Nothing says "confidence" like strong shoulders. Though you may not think of them often, your shoulders can actually improve your posture and make your waist look slimmer. That is, if you train them properly.
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In order to prevent injury, be sure to always incorporate all three parts of the deltoid — anterior, lateral and posterior — and focus on your form when exercising. Start with the rear deltoid, as it usually doesn't get as much attention as the other two sections.
Get pumped with these seven moves — and modify them if you have any previous injuries or want to take the intensity down a notch.
1. Rear Lateral Raise and Extension
- Starting on all fours, grab your weight with your right hand and bend your elbow to form a 90-degree angle.
- Lift your left leg off the floor and extend it behind you.
- Inhale as you lift your elbow.
- Hold, then exhale as you punch forward.
- Inhale as you return, and exhale as you lower your elbow to the starting position.
- Aim for 10 to 15 reps per side for 2 to 3 sets.
This full-body exercise focuses specifically on your shoulders, core and glutes. Start with a lighter weight than you would use for a lateral raise (see #5 on this list).
If the extension forward is too much for you, simply raise the arm to the side slowly for two counts and lower for two counts. Keep your core tight and your forearm parallel to the floor.
2. Plank Crawl With Resistance Band Loop
- Place a light to medium resistance band loop around your wrists and get into a high plank. Press your shoulders back and away from your ears. Engage your core by pulling your belly button in toward your lower back.
- Begin walking one hand forward as far as possible.
- Walk forward with the second.
- Return to your starting position one hand at a time and repeat.
- Aim for 10 to 15 reps (forward and back is one), then take a 30-second break before repeating.
Get those postural muscles fired up with this amped-up plank crawl, which targets your anterior and posterior deltoid, rhomboids and core.
3. Arnold Press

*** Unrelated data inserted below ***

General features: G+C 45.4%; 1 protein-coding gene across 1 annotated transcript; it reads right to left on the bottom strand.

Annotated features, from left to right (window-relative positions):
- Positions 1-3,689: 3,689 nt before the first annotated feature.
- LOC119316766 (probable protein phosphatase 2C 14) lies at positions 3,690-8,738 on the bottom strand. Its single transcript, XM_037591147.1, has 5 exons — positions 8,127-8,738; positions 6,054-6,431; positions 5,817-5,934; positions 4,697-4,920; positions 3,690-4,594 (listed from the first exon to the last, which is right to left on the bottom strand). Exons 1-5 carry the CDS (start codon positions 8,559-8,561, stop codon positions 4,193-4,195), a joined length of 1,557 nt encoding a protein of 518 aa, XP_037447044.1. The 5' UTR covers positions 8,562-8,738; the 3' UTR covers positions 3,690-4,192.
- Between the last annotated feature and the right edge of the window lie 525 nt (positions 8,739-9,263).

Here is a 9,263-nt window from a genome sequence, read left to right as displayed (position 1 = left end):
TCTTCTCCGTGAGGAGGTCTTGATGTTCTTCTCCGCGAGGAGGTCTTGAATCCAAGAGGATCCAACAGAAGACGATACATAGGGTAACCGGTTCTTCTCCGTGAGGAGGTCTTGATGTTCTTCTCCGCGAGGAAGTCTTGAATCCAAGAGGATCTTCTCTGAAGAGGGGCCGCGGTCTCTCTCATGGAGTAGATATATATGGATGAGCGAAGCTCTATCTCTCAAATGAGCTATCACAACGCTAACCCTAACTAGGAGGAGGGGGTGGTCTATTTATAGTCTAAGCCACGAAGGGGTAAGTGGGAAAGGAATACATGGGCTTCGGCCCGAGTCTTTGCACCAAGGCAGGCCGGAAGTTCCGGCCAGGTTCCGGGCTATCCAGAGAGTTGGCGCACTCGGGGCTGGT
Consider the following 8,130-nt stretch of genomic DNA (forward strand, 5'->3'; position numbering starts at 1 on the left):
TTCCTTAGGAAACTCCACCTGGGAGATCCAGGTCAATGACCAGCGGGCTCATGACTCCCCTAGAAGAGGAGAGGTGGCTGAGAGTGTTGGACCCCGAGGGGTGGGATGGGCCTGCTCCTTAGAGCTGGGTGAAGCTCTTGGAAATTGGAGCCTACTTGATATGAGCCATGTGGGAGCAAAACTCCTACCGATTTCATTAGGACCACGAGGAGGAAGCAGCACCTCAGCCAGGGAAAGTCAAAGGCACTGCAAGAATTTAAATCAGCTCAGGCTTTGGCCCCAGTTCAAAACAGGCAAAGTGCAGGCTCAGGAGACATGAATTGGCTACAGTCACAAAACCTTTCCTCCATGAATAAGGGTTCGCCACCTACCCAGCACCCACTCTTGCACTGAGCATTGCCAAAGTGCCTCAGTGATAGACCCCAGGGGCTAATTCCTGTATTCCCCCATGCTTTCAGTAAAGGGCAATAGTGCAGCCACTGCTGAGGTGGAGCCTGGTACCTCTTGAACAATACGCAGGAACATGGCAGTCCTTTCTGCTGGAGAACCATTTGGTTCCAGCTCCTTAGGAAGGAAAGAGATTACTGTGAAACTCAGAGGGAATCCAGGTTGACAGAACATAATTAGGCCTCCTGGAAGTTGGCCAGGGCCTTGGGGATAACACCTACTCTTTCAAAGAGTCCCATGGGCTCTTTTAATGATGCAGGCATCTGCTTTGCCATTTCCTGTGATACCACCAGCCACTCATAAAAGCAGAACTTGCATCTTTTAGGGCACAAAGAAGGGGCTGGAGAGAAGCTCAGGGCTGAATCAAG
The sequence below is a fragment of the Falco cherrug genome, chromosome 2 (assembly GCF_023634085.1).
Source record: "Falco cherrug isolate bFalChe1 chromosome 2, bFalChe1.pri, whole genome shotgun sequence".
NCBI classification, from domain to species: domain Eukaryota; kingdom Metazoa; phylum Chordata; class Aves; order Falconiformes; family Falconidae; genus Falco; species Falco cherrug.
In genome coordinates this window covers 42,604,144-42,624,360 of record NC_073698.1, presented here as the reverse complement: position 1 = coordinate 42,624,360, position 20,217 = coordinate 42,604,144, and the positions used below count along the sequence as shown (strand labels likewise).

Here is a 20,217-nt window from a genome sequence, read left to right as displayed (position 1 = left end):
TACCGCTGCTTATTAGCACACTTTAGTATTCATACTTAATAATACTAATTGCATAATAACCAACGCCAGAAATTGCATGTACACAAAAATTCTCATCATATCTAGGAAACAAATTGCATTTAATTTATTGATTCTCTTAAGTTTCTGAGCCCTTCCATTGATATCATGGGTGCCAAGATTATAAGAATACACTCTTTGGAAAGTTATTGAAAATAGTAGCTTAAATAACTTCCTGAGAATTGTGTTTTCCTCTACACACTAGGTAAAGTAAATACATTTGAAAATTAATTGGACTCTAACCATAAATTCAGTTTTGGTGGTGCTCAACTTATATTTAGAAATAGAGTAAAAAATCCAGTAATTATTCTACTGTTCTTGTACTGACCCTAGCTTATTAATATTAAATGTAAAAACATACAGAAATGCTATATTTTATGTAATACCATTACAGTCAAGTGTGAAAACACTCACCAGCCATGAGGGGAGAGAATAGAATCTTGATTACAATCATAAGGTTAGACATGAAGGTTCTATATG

- Sitting tall, bring your dumbbells to your chin with your palms facing inward.
- Swing both arms out and away from your body to either side of your chest.
- Exhale as you push the weight overhead, bringing your upper arms to your ears.
- Aim for 12 to 15 reps with a lighter warm-up weight, then add weight with each following set. Go for 3 sets, increasing weight and decreasing reps as you go.
Avoid shoulder-press machines that lock you into a pre-determined range of motion. Instead of leaning against the back of a chair, you'll challenge yourself by engaging your core — and target all three parts of your deltoid — throughout.
4. Front Lateral Raise
- Grab a dumbbell in each hand and roll your shoulders back and down to perfect your posture.
- Slowly raise one arm to 90 degrees with a slightly bent and rounded elbow, keeping your knees slightly bent too. Focus on getting your elbow parallel to the floor.
- Slowly lower that arm to starting position before lifting the other.
- After doing each arm individually, lift both together to finish off.
- Repeat by starting with the opposite arm.
- As each rep has three parts, aim for 8 to 10 total reps.
Never go higher than 90 degrees in a front lateral raise; you could put yourself at risk for shoulder impingement.
5. Side Lateral Raise
- Grab a dumbbell in each hand. Stand tall, rolling your shoulders back and bending your knees.
- Keep your wrists flat and in line with your forearm as you bend your elbows and slowly lift them out to the side, forming a 90-degree angle between your upper-arm and side.
- Lower the weights back down to meet in front of your hips.
- Add weight and decrease reps each set for 3 to 5 sets of 8 to 15 reps.
Once again, keep your forearm parallel to the floor at the top of the lift, and don't raise your hand higher than the elbow.
6. Front to Back Overhead Press
- Sit on an exercise ball to activate your core.
- With the bar extended overhead, slowly lower it down behind your head.
- Then press the bar back overhead and lower in front.
For many athletes who require increased upper-body mobility, such as Olympic lifters and CrossFitters, this move can be used to assess weaknesses. Make sure to use a lighter weight (maybe a 15-pound bar) and focus on form. If you have preexisting shoulder or upper back injuries, sit this one out.
If you are forced to lean forward more than a little when lowering the bar behind your head, this move is probably not for you.
7. Wall Climb
- Start by lying on the floor. Push up to a high plank.
- Carefully place one leg against the wall and start walking your body up into a handstand.
- Once there, slowly walk back out into the plank position and repeat.
- Shoot for 5 to 10 reps.
Keep your arms as straight as possible, and push your shoulders down and away from your ears by engaging your back. Move as quickly as you can, because the longer you take, the harder it gets. And you may want to practice at home on a carpeted floor in case you take a tumble.